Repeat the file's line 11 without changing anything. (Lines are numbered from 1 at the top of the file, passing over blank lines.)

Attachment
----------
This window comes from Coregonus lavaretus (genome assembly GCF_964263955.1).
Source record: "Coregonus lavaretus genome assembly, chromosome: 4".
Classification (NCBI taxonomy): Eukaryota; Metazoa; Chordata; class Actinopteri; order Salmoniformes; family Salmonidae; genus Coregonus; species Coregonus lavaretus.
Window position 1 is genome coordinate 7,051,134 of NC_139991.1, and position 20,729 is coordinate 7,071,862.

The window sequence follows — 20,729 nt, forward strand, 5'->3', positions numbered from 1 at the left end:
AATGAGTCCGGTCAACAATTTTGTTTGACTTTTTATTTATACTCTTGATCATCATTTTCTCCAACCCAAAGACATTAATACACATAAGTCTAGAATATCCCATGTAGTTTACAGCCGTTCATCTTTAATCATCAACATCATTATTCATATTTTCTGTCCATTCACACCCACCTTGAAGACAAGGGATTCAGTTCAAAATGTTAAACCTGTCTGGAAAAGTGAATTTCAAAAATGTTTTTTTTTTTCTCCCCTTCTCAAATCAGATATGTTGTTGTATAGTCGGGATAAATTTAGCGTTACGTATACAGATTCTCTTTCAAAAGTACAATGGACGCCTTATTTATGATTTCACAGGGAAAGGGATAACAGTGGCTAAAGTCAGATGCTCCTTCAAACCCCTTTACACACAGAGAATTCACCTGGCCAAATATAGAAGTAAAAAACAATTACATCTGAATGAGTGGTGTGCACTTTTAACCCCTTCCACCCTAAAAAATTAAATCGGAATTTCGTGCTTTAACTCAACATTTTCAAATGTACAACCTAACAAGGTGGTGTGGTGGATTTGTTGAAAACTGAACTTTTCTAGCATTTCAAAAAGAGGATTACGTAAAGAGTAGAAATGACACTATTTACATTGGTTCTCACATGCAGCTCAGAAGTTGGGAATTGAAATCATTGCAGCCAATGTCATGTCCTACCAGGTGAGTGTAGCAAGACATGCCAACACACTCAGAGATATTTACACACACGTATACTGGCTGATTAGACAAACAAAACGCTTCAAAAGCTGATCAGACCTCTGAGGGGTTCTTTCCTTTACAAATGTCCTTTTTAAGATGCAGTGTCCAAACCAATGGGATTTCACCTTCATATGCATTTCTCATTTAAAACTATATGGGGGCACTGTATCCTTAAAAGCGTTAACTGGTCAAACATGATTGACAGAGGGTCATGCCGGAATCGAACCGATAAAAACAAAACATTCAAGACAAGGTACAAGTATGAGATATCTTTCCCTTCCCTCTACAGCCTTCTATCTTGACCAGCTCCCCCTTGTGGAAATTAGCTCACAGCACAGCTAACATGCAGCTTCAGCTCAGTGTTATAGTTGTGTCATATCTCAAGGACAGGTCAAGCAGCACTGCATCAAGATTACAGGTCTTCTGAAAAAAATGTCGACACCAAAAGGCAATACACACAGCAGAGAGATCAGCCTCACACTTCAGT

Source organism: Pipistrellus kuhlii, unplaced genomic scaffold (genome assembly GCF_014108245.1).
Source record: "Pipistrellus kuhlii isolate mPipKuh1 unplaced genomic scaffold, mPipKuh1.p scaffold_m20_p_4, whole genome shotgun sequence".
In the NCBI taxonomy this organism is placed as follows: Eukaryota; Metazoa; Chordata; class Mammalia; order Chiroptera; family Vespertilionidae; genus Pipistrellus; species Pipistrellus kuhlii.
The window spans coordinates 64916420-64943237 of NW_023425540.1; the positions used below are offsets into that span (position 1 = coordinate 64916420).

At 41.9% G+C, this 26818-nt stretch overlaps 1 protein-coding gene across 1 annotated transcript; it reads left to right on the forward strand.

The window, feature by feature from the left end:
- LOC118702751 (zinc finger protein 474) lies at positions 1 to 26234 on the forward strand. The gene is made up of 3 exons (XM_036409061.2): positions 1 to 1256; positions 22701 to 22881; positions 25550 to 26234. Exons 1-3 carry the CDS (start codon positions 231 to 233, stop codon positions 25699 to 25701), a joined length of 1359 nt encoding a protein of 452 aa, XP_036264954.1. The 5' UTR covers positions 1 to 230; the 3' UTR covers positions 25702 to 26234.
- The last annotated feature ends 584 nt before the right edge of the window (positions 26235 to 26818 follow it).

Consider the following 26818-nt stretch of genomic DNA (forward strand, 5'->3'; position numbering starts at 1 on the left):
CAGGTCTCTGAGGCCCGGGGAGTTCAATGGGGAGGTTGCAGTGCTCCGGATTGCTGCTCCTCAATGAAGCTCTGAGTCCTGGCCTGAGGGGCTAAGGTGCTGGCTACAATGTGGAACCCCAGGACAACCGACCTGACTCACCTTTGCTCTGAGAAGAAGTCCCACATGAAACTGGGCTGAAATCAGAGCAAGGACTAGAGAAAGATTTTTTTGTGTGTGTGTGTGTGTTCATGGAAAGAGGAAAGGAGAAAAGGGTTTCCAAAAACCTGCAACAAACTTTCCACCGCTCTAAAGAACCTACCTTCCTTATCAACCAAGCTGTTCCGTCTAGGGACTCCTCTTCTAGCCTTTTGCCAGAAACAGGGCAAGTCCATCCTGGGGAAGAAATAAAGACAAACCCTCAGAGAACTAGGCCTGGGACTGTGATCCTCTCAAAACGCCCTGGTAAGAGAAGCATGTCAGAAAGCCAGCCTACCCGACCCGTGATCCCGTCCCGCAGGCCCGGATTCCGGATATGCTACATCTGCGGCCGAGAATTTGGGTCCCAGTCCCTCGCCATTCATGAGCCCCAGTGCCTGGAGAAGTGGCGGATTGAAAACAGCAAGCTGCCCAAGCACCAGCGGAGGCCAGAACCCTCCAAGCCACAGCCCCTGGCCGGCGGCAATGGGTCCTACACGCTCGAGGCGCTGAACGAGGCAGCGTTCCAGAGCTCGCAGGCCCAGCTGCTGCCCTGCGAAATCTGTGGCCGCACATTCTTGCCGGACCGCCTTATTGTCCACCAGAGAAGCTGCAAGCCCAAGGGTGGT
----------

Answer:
At 41.9% G+C, this 26818-nt stretch overlaps 1 protein-coding gene across 1 annotated transcript; it reads left to right on the forward strand.